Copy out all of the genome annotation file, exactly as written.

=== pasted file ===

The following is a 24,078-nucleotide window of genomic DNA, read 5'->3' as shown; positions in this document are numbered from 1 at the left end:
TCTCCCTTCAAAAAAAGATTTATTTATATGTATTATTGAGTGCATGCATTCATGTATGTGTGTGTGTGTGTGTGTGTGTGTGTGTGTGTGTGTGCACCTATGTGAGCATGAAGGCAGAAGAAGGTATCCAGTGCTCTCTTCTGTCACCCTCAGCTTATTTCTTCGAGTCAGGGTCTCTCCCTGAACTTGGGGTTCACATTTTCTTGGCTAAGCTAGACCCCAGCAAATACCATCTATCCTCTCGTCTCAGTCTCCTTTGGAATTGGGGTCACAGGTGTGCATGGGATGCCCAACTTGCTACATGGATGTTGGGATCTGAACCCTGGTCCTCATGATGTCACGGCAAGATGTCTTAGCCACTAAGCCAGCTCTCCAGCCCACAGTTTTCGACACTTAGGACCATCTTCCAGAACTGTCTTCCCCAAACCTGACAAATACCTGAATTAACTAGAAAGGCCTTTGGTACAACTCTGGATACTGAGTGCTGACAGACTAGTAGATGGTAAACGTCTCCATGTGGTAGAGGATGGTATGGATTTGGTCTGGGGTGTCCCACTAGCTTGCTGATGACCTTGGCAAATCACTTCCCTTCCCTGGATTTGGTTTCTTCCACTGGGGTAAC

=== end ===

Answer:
The following is a 24,078-nucleotide window of genomic DNA, read 5'->3' as shown; positions in this document are numbered from 1 at the left end:
TCTCCCTTCAAAAAAAGATTTATTTATATGTATTATTGAGTGCATGCATTCATGTATGTGTGTGTGTGTGTGTGTGTGTGTGTGTGTGTGTGTGCACCTATGTGAGCATGAAGGCAGAAGAAGGTATCCAGTGCTCTCTTCTGTCACCCTCAGCTTATTTCTTCGAGTCAGGGTCTCTCCCTGAACTTGGGGTTCACATTTTCTTGGCTAAGCTAGACCCCAGCAAATACCATCTATCCTCTCGTCTCAGTCTCCTTTGGAATTGGGGTCACAGGTGTGCATGGGATGCCCAACTTGCTACATGGATGTTGGGATCTGAACCCTGGTCCTCATGATGTCACGGCAAGATGTCTTAGCCACTAAGCCAGCTCTCCAGCCCACAGTTTTCGACACTTAGGACCATCTTCCAGAACTGTCTTCCCCAAACCTGACAAATACCTGAATTAACTAGAAAGGCCTTTGGTACAACTCTGGATACTGAGTGCTGACAGACTAGTAGATGGTAAACGTCTCCATGTGGTAGAGGATGGTATGGATTTGGTCTGGGGTGTCCCACTAGCTTGCTGATGACCTTGGCAAATCACTTCCCTTCCCTGGATTTGGTTTCTTCCACTGGGGTAAC